I begin this blog by asking myself a question: how well have I shared power in my social change career? The answer to the question is probably good, bad and indifferent. I could have pushed at the structures that repress power sharing more forcefully. I should have taken more risks in empowering those with less power than me. I wish I had challenged harder those around me who wanted to keep out those who didn’t fit in.
So, what have I positively contributed to power sharing?
I have made it my mission to amplify the voices of those who are seldom heard by those in power. I have kicked at doors, facilitated opportunities for inspirational voices, asserted myself as loud as I can. I have told many to stop asking me about ‘them and their lives.’ They are here, just start listening. I have convinced the powers that be, both directly and through media platforms, that they need to sit up and listen because what they are hearing is the truth. Experts by experience are powerful, articulate, passionate and solution focused. They are bearing witness and I am so proud of my role in amplifying their voices. I have made sure that these people I have worked with are sat at the table, because as the saying goes, if you are not at the table, you are surely on the menu. And I have made sure all the witness bearers I have worked with are paid for their contributions. Just as we ‘professionals’ are paid, people with lived experience should be paid too. For me this is a deal breaker, an ethical bottom line.
I have worked with so many amazing people who have refused to give up their struggle for control of their lives. All of them possessed with a dogged and unceasing determination to empower those with similar experiences. Everyone of them has a fighting spirit far beyond my own, but the walls they struggle to break down generally don’t give way. Most often the place you started is usually the place you stay. Genuine social mobility is still a far-off dream. The meritocracy posited by activists like Michael Young is still a long way off. There are many exceptions. Lord Bird, founder of The Big Issue is one of them, an ex-offender and rough sleeper now with a Future Generations Bill currently going through parliament which places a duty on our lawmakers to protect the wellbeing and economic stability of future generations.
It is time to create a system that pays proper attention to the inequality we are not only creating now but far into the future. This is the way to go. We have to stop stoking the fires of the power structures that currently exist, both in terms of their impacts now and the future damage they will cause.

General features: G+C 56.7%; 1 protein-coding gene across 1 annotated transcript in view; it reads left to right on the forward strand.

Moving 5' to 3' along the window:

This awful time we are experiencing as Covid 19 reaps havoc with our physical and mental health lays bare how inequality hits the poorest and those suffering many other inequalities the hardest. But there is something else taking place too. Power sharing is happening across the UK. People who are daily taking matters into their own hands and reaching out to care for those around them. In this crisis this is becoming a mass movement. The challenge is to keep on building this movement to create a more equal and kinder society for all.
Being part of the Power Sharing Project community of practice is a privilege, a chance to really focus on how we can share power. One of my greatest disappointments in my years of interviewing job applicants is the inevitability of having to take the same people from the same backgrounds as me, because they are the ones who fit the person specifications best. They are wonderful, inspiring people, but like me they are all ‘representing’ those who lack power. Until we create a genuine power shift in this status quo we still have a long journey ahead.
Lucie Russell is a member of the Power Sharing Project’s Core Learning Group, hosted by SMK. Lucie is currently CEO of StreetDoctors, a youth movement of healthcare volunteers who teach young people affected by youth violence how to save lives, and keep themselves and others safe. She is also a trustee of Redthread Youth. Lucie started her career as a youth worker and then a social worker. She went on to co-found The Big Issue, and launch the The Big Issue Foundation, developing a range of support services to homeless people across the country. After leaving The Big Issue, Lucie created SmartJustice, a national campaign promoting community solutions to crime, and worked as Director of Campaigns and Media at YoungMinds.